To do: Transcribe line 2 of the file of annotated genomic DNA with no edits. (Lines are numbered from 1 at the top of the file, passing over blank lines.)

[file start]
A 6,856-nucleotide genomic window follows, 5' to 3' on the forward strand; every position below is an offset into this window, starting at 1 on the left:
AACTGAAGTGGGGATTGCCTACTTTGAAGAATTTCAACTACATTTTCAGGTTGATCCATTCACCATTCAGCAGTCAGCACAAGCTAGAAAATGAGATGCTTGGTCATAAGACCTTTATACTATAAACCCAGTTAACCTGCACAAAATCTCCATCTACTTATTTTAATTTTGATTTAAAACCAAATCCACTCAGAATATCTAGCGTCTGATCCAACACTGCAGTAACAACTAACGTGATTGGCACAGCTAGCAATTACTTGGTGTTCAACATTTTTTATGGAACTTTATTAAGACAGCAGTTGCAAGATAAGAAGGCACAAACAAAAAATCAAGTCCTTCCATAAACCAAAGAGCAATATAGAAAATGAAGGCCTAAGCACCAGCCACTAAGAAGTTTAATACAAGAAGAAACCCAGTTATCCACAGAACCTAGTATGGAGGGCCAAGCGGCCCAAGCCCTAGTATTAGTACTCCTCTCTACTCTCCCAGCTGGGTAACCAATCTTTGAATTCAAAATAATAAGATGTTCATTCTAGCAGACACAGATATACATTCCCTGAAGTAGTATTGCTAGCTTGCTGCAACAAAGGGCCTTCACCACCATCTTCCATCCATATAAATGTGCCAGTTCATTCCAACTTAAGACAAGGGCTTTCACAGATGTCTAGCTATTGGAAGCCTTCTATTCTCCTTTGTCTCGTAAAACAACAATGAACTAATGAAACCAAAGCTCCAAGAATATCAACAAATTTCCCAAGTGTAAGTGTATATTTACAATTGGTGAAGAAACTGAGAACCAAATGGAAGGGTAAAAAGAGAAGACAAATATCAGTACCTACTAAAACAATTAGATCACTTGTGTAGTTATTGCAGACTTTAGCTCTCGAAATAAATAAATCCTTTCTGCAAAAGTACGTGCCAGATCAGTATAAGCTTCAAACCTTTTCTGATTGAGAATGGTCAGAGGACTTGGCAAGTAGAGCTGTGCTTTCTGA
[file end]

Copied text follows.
AACTGAAGTGGGGATTGCCTACTTTGAAGAATTTCAACTACATTTTCAGGTTGATCCATTCACCATTCAGCAGTCAGCACAAGCTAGAAAATGAGATGCTTGGTCATAAGACCTTTATACTATAAACCCAGTTAACCTGCACAAAATCTCCATCTACTTATTTTAATTTTGATTTAAAACCAAATCCACTCAGAATATCTAGCGTCTGATCCAACACTGCAGTAACAACTAACGTGATTGGCACAGCTAGCAATTACTTGGTGTTCAACATTTTTTATGGAACTTTATTAAGACAGCAGTTGCAAGATAAGAAGGCACAAACAAAAAATCAAGTCCTTCCATAAACCAAAGAGCAATATAGAAAATGAAGGCCTAAGCACCAGCCACTAAGAAGTTTAATACAAGAAGAAACCCAGTTATCCACAGAACCTAGTATGGAGGGCCAAGCGGCCCAAGCCCTAGTATTAGTACTCCTCTCTACTCTCCCAGCTGGGTAACCAATCTTTGAATTCAAAATAATAAGATGTTCATTCTAGCAGACACAGATATACATTCCCTGAAGTAGTATTGCTAGCTTGCTGCAACAAAGGGCCTTCACCACCATCTTCCATCCATATAAATGTGCCAGTTCATTCCAACTTAAGACAAGGGCTTTCACAGATGTCTAGCTATTGGAAGCCTTCTATTCTCCTTTGTCTCGTAAAACAACAATGAACTAATGAAACCAAAGCTCCAAGAATATCAACAAATTTCCCAAGTGTAAGTGTATATTTACAATTGGTGAAGAAACTGAGAACCAAATGGAAGGGTAAAAAGAGAAGACAAATATCAGTACCTACTAAAACAATTAGATCACTTGTGTAGTTATTGCAGACTTTAGCTCTCGAAATAAATAAATCCTTTCTGCAAAAGTACGTGCCAGATCAGTATAAGCTTCAAACCTTTTCTGATTGAGAATGGTCAGAGGACTTGGCAAGTAGAGCTGTGCTTTCTGA